but that whether defendants were victims of a shakedown would be relevant to the issue of defendants Kahn and Teleprompter's wilfulness and intent in paying the $15,000, these being elements of the crime of bribery that must be established by the government beyond a reasonable doubt. Thus, evidence of "shakedown" activity by Tompkins in the specific situation in issue in this case would be admissible on the elements of wilfulness and intent.
After an in camera inspection of the FBI material, the court ruled that under the above analysis none of it was relevant to any issue in the present case.
The subdivision of the Travel Act whose violation is charged in the instant indictment makes the violation of state law an element of the federal offense. It has been held that state rules of practice and procedure are not binding on federal courts when applying this subdivision of the Travel Act, United States v. Corallo, 413 F.2d 1306, 1323 (2d Cir. 1969), and that state labels for particular offenses, or narrow interpretations of state statutes, will not restrict federal courts in applying it, United States v. Nardello, 393 U.S. 286, 89 S. Ct. 534, 21 L. Ed. 2d 487 (1969);
see United States v. Kubacki, 237 F. Supp. 638, 643 (E.D. Pa. 1965). However, United States v. D'Amato, 436 F.2d 52 (3d Cir. 1970), the case on the Travel Act most closely in point, hold that state defenses are available to a defendant charged with violation of the Travel Act, through violation of a state statute, on the state law elements of the federal offense.
Where state law is uncertain on a particular question, federal courts have the right to interpret state law in applying the Travel Act.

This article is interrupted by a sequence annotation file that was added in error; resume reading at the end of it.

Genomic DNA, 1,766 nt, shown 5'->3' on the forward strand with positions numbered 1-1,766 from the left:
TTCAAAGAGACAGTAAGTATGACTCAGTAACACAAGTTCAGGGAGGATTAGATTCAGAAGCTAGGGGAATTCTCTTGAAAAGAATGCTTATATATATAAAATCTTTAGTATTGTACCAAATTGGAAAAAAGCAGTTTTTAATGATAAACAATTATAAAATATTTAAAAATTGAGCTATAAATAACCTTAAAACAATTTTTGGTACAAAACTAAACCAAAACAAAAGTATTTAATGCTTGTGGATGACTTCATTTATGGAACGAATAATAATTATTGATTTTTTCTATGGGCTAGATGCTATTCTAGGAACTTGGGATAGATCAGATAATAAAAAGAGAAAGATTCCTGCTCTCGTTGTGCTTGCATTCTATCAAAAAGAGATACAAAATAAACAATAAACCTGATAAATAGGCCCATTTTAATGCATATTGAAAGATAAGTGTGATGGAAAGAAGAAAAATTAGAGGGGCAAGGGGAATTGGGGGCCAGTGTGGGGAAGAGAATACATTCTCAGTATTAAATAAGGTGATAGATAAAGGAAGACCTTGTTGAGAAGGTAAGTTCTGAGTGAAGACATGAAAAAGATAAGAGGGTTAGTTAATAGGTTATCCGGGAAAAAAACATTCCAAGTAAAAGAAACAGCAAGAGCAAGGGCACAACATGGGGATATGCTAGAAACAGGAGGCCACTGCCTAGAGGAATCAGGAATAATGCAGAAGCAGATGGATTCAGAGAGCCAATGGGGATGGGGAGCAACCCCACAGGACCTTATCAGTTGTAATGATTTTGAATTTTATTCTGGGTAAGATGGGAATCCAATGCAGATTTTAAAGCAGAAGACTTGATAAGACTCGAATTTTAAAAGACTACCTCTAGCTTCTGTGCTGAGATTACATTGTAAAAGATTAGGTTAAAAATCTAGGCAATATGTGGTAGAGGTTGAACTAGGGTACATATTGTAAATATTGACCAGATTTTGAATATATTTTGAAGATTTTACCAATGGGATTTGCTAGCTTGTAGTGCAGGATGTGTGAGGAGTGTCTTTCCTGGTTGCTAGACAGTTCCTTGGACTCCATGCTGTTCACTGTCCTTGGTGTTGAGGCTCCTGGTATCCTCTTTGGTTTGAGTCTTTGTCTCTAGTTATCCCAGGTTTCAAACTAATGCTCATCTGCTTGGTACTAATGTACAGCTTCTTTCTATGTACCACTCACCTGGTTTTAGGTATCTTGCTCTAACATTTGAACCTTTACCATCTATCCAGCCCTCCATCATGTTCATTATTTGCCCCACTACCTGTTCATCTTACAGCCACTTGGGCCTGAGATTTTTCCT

. . . [It] has from the first been deemed to be the duty of the federal courts, if their jurisdiction is properly invoked, to decide questions of state law whenever necessary to the rendition of a judgment. Meredith v. Winter Haven, 320 U.S. 228, 234, 64 S. Ct. 7, 11, 88 L. Ed. 9 (1943).
In Winter Haven the Supreme Court stated that it had never hesitated:
. . . to decide questions of state law when necessary for the disposition of a case brought to it for decision, although the highest court of the state had not answered them, the answers were difficult, and the character of the answers which the highest state courts might give remained uncertain. 320 U.S. at 237, 64 S. Ct. at 12.
D'Amato held that:
This power to decide state-law questions is not limited to cases brought under the Federal court's diversity jurisdiction. In cases brought by virtue of their involvement with Federal questions, the court is not limited to the Federal questions but will decide all of the issues in the case including state-law questions. (citation omitted) 436 F.2d at 54.
See also United States v. Wechsler, 392 F.2d 344 (4th Cir. 1968), 408 F.2d 1184 (4th Cir. 1969) (en banc, per curiam), cert. denied, 392 U.S. 932, 88 S. Ct. 2283, 20 L. Ed. 2d 1389 (1969);
United States v. Keresty, 323 F. Supp. 230 (W.D. Pa. 1971).
Pennsylvania law is, at best, vague on the question of whether extortion is a complete defense to bribery. There are no cases directly on that point, although several cases indicate that the circumstances surrounding the giving of a bribe are considered to be relevant on the issue of the intent of the person giving the bribe. Commonwealth v. Francis, 201 Pa. Super. 313, 191 A. 2d 884, 890 (1963); Commonwealth v. Friedman, 193 Pa. Super. 640, 165 A. 2d 678, 681 (1960); Commonwealth v. Wilson, 30 Pa. Super. 26, 29-30 (1909).
This court finds that, under Pennsylvania law, extortionate activity on the part of the recipient of a bribe, in connection with the particular bribe charged, is relevant and admissible on the issue of the intent of the person offering the bribe, but is not a complete defense as insanity or duress would be. This would appear to be the rule under federal law as well. See United States v. Barash, 365 F.2d 395, 401-402, 403 (2d Cir. 1966), and cases cited therein.